The Gates Foundation’s funding relationship with NPR goes back 15 years. Its most recent grant in 2013 provided $4.5 million to “advance global health and development coverage.”

The Gates initiatives at NPR, however, are not 100%-funded by the foundation. According to Lara: “As is common with many foundation grant agreements, our Gates agreement references NPR’s proposed budget for the initiative which included other resources beyond their investment.” More plainly, the Gates grant requires NPR to help fund the foundation’s projects.

I asked Lara if the “other resources” contributed by NPR included listener donations. She did not reply. However, as at the Pulitzer Center, a restricted Gates grant might be drawing unrestricted funds into the support of the foundation’s news values. Conceivably, listeners are funding NPR’s Gates-designed presentation of global health news.

NPR does not disclose Gates Foundation support for Goats and Soda on its website except, it seems, when Gates or his foundation are the subject. A commentary applauding BIll Gates’ views on solar power, for example, parenthetically disclosed: “As our readers may know, the Gates Foundation is a funder of NPR.” But readers of the laudatory piece on Bill Gates do not know that the Goats and Soda enterprise is mainly and specifically funded by Bill Gates.

Goats and Soda might even be preferentially covering its funder. I asked the author of the commentary, Michael Hayden, if he approached Goats and Soda or vice versa, but he would not say. “Sorry,” Hayden wrote back, “what are you trying to do exactly?”

Unlike NPR’s Goats and Soda, the Guardian puts the Gates Foundation’s logo on all the pages appearing in its Gates-funded development section. Guardian readers do not have to guess what is Gates-funded and what is not. Whether foundation influence extends beyond what it pays for is another question. But a dedicated page describes the funding relationship including the declaration that “content is editorially independent.”

I wrote to Goats and Soda editor, Vikki Valentine, asking whether Gates funding was properly disclosed. Valentine did not reply.

Solutions journalism: turn that frown upside down

Goats and Soda represents not just a switch in coverage from climate to global health. The news production line now turns out a very different editorial product based on a new template, solutions journalism.

In 2012, the Gates Foundation issued a challenge to “find ground-breaking ways to gather and share stories of aid working well.” In the foundation’s view, “The media seems full of stories of corruption, waste and broken systems.”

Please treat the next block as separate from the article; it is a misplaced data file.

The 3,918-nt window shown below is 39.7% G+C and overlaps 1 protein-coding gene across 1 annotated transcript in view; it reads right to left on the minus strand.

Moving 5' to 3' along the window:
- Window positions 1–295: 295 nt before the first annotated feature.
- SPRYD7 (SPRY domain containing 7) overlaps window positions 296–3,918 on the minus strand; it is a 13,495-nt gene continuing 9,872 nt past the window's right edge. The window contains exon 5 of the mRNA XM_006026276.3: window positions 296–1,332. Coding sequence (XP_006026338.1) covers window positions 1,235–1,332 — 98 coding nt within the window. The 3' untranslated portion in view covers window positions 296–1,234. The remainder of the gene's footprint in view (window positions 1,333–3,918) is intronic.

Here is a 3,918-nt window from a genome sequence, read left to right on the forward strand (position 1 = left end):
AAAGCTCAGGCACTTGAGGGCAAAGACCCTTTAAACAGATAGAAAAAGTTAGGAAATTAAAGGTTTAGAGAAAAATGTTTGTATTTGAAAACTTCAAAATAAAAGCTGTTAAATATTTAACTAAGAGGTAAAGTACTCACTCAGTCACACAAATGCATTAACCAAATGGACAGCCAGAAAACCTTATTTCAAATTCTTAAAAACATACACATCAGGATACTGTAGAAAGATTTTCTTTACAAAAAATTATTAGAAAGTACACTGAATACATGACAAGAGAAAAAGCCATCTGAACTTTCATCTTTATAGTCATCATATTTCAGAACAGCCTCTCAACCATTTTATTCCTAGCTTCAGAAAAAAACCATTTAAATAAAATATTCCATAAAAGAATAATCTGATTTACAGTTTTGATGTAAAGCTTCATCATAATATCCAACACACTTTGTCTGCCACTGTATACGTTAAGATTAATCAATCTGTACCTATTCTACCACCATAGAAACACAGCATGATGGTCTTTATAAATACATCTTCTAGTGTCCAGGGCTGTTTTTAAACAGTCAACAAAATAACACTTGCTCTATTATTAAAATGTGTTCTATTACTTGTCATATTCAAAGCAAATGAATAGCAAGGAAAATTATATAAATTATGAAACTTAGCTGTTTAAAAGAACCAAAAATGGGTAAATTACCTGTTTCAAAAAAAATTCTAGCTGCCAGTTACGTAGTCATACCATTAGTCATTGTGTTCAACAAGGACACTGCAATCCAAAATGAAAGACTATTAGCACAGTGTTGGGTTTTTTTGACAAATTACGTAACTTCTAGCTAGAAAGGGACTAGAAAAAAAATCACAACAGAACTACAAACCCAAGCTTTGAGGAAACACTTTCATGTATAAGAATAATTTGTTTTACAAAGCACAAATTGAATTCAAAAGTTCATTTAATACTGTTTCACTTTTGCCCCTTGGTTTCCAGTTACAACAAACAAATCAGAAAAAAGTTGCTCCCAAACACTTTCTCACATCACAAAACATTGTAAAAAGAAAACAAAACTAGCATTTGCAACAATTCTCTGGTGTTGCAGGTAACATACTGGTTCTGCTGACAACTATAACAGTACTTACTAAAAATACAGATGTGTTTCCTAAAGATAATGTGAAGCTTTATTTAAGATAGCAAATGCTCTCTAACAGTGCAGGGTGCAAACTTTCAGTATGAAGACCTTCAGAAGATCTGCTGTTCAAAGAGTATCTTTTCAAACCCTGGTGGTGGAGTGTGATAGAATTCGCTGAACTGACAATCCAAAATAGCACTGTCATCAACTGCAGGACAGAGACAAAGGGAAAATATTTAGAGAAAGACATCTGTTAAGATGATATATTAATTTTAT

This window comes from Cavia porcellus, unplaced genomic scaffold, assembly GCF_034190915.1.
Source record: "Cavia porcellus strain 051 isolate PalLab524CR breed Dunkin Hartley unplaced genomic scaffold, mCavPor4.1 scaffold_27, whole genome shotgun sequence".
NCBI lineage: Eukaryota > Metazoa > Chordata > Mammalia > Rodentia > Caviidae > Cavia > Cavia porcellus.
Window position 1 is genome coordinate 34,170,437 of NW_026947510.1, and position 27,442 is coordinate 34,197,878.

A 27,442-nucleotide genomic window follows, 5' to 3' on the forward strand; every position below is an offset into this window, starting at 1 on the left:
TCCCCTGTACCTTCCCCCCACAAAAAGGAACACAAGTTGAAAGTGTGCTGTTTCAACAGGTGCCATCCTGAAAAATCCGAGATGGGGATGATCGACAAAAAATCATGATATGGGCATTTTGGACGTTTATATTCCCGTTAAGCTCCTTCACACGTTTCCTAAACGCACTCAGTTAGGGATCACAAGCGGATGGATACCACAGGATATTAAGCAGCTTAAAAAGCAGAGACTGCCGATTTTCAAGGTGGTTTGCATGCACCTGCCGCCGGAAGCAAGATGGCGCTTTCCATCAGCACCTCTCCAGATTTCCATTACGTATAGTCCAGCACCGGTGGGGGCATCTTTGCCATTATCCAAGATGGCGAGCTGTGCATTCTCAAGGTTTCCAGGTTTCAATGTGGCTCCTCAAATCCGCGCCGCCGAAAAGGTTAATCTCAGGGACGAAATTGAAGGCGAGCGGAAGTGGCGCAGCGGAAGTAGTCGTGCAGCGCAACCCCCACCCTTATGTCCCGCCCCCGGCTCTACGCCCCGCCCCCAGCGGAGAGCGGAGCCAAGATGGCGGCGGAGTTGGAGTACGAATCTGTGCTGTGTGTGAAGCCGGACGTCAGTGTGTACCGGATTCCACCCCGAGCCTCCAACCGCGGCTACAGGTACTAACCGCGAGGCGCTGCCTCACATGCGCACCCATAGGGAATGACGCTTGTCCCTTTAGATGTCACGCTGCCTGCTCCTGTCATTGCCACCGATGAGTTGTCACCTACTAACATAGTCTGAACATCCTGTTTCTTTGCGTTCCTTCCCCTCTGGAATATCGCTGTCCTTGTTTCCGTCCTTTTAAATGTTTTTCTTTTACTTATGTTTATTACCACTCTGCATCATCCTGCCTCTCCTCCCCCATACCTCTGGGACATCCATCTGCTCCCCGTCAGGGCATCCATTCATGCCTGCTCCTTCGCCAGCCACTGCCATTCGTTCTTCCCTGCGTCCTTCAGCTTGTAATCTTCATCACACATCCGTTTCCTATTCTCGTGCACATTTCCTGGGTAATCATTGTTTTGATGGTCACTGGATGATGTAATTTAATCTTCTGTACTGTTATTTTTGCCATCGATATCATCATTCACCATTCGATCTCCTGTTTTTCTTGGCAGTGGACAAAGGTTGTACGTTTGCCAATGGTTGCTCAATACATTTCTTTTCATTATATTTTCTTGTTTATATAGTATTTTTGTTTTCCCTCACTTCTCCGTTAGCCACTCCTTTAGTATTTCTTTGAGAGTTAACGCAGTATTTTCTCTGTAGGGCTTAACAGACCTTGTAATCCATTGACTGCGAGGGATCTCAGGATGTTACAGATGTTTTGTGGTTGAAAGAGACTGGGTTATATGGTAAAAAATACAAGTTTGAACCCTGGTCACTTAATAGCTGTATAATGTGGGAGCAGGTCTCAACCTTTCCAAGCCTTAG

Responding to the challenge, New York Times writer David Bornstein and colleagues won an initial $100,000 grant from the foundation for an idea called “solutions journalism.” As Bornstein explained:

So much of what we do as journalists is aimed at holding powerful people accountable and identifying failure, which is very important and valuable. But if we stop there, with just identifying failures and the bad actors, it becomes frustrating to people. It’s a broken narrative.

The foundation has supported Bornstein’s efforts with a further $1 million.

Solutions journalism, according to Bornstein, “has more in common with a Harry Potter novel, a quest or struggle, than the traditional journalism narrative.” Harry Potter, of course, is fiction.

Traditional journalists on the global health beat, like Tom Paulson, questioned the solutions emphasis: “A number of journalists, including me, remain concerned that making reporters responsible for emphasizing solutions – along with this Gates push for ‘success stories’ – could undermine basic watch-dogging.”

Paulson leaned toward what he called “cranky” stories. The blog Paulson edits, Humanosphere, ran a story entitled “How Tanzania failed to fix its water access problem.” The piece delivers a very cranky, evidence-based beatdown of the World Bank. The story held powerful people accountable and identified failure. The story was not solutions journalism.

By contrast, a Goats and Soda article on water featured a solution: Bill Gates drinking water “made from poop.” The Gates-funded piece stars Gates and promotes a Gates-funded project. The article’s solutions journalism style, favored and funded by the Gates Foundation, leaves readers with gee whiz wonderment, a sense that there’s an app for the water crisis.